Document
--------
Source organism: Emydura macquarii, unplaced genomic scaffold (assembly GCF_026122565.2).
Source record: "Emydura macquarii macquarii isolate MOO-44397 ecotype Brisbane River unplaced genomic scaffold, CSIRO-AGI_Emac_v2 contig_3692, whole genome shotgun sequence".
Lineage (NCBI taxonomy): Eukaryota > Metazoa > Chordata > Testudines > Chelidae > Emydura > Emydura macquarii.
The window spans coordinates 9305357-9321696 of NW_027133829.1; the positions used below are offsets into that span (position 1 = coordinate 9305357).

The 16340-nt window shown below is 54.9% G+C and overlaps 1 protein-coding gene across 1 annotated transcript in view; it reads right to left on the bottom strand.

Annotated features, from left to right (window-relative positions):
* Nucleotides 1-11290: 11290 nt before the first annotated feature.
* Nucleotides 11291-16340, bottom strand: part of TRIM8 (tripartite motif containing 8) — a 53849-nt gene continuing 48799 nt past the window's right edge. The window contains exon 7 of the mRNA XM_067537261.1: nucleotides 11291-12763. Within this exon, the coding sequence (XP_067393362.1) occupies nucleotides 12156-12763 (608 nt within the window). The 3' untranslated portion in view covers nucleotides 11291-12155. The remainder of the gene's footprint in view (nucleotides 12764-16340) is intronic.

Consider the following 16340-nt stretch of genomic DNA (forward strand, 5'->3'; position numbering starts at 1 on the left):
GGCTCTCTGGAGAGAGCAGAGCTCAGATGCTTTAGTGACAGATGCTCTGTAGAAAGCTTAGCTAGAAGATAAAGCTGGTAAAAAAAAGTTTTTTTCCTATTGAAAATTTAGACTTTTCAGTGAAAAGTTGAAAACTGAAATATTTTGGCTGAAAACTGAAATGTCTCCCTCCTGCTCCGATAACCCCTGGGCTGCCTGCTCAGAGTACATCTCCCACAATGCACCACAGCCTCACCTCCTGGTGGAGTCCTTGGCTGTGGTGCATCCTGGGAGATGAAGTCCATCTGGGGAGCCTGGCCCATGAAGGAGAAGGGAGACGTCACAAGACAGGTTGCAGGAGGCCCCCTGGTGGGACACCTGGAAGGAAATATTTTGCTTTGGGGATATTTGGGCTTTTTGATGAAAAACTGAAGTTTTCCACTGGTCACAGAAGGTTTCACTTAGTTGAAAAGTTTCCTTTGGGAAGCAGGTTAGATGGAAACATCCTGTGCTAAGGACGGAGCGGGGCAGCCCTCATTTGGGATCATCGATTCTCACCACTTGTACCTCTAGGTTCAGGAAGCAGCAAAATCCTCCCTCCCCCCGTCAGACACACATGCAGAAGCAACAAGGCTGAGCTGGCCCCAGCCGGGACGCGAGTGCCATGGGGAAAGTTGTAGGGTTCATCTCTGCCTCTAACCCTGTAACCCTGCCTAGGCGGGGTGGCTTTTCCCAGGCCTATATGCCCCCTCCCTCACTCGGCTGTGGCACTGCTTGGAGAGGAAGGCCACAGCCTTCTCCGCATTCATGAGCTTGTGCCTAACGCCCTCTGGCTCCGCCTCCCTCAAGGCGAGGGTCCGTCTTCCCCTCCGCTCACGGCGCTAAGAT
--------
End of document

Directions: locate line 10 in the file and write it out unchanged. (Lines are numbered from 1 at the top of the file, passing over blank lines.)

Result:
GGCTCTCTGGAGAGAGCAGAGCTCAGATGCTTTAGTGACAGATGCTCTGTAGAAAGCTTAGCTAGAAGATAAAGCTGGTAAAAAAAAGTTTTTTTCCTATTGAAAATTTAGACTTTTCAGTGAAAAGTTGAAAACTGAAATATTTTGGCTGAAAACTGAAATGTCTCCCTCCTGCTCCGATAACCCCTGGGCTGCCTGCTCAGAGTACATCTCCCACAATGCACCACAGCCTCACCTCCTGGTGGAGTCCTTGGCTGTGGTGCATCCTGGGAGATGAAGTCCATCTGGGGAGCCTGGCCCATGAAGGAGAAGGGAGACGTCACAAGACAGGTTGCAGGAGGCCCCCTGGTGGGACACCTGGAAGGAAATATTTTGCTTTGGGGATATTTGGGCTTTTTGATGAAAAACTGAAGTTTTCCACTGGTCACAGAAGGTTTCACTTAGTTGAAAAGTTTCCTTTGGGAAGCAGGTTAGATGGAAACATCCTGTGCTAAGGACGGAGCGGGGCAGCCCTCATTTGGGATCATCGATTCTCACCACTTGTACCTCTAGGTTCAGGAAGCAGCAAAATCCTCCCTCCCCCCGTCAGACACACATGCAGAAGCAACAAGGCTGAGCTGGCCCCAGCCGGGACGCGAGTGCCATGGGGAAAGTTGTAGGGTTCATCTCTGCCTCTAACCCTGTAACCCTGCCTAGGCGGGGTGGCTTTTCCCAGGCCTATATGCCCCCTCCCTCACTCGGCTGTGGCACTGCTTGGAGAGGAAGGCCACAGCCTTCTCCGCATTCATGAGCTTGTGCCTAACGCCCTCTGGCTCCGCCTCCCTCAAGGCGAGGGTCCGTCTTCCCCTCCGCTCACGGCGCTAAGAT